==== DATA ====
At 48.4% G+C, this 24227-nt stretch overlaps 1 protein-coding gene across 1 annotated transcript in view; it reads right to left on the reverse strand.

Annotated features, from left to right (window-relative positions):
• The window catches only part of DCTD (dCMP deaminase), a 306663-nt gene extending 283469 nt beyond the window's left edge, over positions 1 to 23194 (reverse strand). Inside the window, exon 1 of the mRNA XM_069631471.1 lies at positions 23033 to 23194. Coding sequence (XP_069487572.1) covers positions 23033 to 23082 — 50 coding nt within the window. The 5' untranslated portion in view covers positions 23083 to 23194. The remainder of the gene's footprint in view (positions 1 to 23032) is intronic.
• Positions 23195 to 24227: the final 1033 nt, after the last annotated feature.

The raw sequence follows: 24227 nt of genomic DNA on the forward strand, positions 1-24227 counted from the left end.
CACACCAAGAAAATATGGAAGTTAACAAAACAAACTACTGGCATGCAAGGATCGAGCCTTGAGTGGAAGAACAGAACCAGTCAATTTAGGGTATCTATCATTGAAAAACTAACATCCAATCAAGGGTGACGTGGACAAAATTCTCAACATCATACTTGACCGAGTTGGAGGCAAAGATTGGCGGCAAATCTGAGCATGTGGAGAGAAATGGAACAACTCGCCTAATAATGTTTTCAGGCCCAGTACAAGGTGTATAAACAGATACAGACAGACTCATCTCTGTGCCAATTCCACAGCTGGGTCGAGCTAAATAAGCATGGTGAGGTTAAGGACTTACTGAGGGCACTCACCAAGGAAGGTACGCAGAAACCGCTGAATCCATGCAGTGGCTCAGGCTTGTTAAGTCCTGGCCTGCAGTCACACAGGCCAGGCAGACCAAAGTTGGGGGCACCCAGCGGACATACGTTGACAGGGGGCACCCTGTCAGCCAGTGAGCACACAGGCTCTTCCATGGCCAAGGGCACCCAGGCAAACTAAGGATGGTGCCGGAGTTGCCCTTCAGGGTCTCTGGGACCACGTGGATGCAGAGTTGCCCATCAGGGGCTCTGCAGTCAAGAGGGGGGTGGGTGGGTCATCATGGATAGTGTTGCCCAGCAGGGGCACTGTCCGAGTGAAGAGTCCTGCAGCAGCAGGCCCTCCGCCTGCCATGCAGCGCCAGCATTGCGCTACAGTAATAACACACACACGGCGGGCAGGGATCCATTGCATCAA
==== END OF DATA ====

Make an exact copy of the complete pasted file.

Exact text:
At 48.4% G+C, this 24227-nt stretch overlaps 1 protein-coding gene across 1 annotated transcript in view; it reads right to left on the reverse strand.

Annotated features, from left to right (window-relative positions):
• The window catches only part of DCTD (dCMP deaminase), a 306663-nt gene extending 283469 nt beyond the window's left edge, over positions 1 to 23194 (reverse strand). Inside the window, exon 1 of the mRNA XM_069631471.1 lies at positions 23033 to 23194. Coding sequence (XP_069487572.1) covers positions 23033 to 23082 — 50 coding nt within the window. The 5' untranslated portion in view covers positions 23083 to 23194. The remainder of the gene's footprint in view (positions 1 to 23032) is intronic.
• Positions 23195 to 24227: the final 1033 nt, after the last annotated feature.

The raw sequence follows: 24227 nt of genomic DNA on the forward strand, positions 1-24227 counted from the left end.
CACACCAAGAAAATATGGAAGTTAACAAAACAAACTACTGGCATGCAAGGATCGAGCCTTGAGTGGAAGAACAGAACCAGTCAATTTAGGGTATCTATCATTGAAAAACTAACATCCAATCAAGGGTGACGTGGACAAAATTCTCAACATCATACTTGACCGAGTTGGAGGCAAAGATTGGCGGCAAATCTGAGCATGTGGAGAGAAATGGAACAACTCGCCTAATAATGTTTTCAGGCCCAGTACAAGGTGTATAAACAGATACAGACAGACTCATCTCTGTGCCAATTCCACAGCTGGGTCGAGCTAAATAAGCATGGTGAGGTTAAGGACTTACTGAGGGCACTCACCAAGGAAGGTACGCAGAAACCGCTGAATCCATGCAGTGGCTCAGGCTTGTTAAGTCCTGGCCTGCAGTCACACAGGCCAGGCAGACCAAAGTTGGGGGCACCCAGCGGACATACGTTGACAGGGGGCACCCTGTCAGCCAGTGAGCACACAGGCTCTTCCATGGCCAAGGGCACCCAGGCAAACTAAGGATGGTGCCGGAGTTGCCCTTCAGGGTCTCTGGGACCACGTGGATGCAGAGTTGCCCATCAGGGGCTCTGCAGTCAAGAGGGGGGTGGGTGGGTCATCATGGATAGTGTTGCCCAGCAGGGGCACTGTCCGAGTGAAGAGTCCTGCAGCAGCAGGCCCTCCGCCTGCCATGCAGCGCCAGCATTGCGCTACAGTAATAACACACACACGGCGGGCAGGGATCCATTGCATCAA